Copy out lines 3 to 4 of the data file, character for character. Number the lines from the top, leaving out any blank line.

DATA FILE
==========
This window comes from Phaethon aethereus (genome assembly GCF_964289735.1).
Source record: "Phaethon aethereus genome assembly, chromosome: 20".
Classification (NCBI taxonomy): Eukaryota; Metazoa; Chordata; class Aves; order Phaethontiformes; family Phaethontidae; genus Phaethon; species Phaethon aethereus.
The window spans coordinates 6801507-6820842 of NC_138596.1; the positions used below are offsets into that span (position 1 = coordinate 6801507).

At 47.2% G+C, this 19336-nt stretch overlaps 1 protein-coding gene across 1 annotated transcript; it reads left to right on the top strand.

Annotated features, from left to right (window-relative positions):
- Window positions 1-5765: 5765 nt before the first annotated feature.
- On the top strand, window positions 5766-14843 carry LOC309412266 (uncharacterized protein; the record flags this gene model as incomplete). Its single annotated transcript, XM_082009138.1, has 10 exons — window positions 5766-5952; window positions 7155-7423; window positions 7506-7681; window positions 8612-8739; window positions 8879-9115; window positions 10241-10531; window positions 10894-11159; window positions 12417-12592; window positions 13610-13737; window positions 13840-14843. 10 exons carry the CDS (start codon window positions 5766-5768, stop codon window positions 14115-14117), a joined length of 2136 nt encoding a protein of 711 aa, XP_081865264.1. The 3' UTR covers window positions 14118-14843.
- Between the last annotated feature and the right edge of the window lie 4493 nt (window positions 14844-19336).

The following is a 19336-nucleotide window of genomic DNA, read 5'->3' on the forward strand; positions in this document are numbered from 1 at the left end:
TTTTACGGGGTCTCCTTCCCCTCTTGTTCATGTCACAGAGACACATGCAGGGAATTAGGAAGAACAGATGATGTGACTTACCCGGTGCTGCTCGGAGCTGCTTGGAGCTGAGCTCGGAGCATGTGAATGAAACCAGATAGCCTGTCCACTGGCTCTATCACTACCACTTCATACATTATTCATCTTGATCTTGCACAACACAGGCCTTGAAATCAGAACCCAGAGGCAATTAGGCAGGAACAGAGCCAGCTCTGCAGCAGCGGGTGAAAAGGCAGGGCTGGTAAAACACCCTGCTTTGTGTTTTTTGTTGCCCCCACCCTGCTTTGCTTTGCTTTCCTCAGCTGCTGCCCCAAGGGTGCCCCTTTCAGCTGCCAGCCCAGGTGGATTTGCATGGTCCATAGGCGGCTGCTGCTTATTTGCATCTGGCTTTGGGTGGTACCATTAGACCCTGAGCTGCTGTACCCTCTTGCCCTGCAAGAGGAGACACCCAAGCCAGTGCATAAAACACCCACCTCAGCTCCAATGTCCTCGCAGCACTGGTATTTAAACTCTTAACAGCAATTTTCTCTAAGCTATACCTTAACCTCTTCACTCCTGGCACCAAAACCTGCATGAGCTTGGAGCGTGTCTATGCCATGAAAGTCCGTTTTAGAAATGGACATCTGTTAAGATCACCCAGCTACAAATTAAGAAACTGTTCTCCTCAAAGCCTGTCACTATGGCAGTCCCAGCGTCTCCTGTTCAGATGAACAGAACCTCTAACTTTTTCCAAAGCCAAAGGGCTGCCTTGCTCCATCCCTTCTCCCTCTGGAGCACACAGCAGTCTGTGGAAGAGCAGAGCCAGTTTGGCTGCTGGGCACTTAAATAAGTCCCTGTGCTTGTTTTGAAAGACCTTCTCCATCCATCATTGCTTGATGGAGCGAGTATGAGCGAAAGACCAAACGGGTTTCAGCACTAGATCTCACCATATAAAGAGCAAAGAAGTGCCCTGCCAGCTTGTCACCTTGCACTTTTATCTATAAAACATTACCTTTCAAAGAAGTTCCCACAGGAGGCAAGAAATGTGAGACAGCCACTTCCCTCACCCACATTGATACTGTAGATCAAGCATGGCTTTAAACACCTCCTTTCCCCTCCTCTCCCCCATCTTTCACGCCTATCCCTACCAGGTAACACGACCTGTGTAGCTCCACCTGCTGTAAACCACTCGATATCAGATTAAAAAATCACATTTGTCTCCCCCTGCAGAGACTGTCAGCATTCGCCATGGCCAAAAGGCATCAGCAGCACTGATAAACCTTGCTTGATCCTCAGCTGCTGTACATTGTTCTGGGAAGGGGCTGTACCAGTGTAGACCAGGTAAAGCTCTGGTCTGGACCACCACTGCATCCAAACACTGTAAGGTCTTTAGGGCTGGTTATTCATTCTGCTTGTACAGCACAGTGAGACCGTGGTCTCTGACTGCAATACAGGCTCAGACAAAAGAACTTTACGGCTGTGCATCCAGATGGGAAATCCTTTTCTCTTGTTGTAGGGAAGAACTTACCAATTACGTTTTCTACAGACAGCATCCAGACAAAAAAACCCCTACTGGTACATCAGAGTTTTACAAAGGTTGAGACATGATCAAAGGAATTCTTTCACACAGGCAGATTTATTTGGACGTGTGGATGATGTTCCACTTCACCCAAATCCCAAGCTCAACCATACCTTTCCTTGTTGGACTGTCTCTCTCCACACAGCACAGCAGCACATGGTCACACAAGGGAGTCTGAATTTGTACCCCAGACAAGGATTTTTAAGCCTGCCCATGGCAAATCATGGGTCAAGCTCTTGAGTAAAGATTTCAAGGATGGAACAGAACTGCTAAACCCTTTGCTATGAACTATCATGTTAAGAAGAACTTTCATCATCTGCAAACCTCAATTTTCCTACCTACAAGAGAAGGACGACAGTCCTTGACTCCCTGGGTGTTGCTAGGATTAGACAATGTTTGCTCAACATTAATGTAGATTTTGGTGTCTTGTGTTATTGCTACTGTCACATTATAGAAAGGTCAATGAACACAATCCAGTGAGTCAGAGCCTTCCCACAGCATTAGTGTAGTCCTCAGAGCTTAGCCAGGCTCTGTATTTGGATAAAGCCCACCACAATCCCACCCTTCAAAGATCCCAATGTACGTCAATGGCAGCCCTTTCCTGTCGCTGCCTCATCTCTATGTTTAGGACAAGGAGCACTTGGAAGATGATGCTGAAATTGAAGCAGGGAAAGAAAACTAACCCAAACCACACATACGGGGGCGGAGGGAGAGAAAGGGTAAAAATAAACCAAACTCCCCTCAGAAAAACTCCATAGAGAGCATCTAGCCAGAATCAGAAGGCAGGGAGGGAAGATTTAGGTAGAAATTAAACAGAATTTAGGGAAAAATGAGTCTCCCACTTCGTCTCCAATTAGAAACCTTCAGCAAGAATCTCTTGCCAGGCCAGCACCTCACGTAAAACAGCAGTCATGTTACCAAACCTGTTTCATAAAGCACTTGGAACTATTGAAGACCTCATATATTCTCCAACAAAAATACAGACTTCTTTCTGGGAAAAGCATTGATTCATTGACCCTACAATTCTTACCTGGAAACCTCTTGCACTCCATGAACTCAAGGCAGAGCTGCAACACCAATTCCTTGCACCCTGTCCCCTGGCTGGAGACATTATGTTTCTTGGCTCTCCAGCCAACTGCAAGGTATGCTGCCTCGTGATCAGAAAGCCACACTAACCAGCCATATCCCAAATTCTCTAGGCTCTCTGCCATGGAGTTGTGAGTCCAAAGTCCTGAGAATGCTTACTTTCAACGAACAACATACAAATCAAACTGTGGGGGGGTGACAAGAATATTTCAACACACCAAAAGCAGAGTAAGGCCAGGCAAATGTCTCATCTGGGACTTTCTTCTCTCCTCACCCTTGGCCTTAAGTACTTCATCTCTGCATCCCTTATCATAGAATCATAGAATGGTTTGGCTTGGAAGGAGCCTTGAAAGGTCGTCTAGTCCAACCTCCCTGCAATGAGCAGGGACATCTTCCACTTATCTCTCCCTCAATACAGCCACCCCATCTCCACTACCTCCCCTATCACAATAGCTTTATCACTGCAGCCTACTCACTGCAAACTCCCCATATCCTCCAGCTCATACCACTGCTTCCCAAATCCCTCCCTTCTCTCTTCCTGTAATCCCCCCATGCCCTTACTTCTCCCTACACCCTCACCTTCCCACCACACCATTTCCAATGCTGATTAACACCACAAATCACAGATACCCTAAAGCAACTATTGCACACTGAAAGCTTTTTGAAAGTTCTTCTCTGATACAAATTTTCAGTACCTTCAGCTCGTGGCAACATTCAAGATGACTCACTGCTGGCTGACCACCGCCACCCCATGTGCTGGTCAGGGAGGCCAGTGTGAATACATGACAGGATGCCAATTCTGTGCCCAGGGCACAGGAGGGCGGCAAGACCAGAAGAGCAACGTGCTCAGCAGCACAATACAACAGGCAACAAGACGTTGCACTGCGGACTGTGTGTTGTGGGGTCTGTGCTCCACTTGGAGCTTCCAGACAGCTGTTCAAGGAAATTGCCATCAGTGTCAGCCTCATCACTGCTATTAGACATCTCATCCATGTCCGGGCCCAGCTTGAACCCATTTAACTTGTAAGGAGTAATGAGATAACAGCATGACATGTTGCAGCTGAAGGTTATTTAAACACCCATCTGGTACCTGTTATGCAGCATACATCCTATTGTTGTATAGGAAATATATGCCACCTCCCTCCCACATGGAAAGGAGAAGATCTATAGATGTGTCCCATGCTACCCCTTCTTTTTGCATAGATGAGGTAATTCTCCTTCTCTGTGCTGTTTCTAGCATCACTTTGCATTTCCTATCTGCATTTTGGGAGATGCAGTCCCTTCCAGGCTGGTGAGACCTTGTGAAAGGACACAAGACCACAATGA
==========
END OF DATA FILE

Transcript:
Classification (NCBI taxonomy): Eukaryota; Metazoa; Chordata; class Aves; order Phaethontiformes; family Phaethontidae; genus Phaethon; species Phaethon aethereus.
The window spans coordinates 6801507-6820842 of NC_138596.1; the positions used below are offsets into that span (position 1 = coordinate 6801507).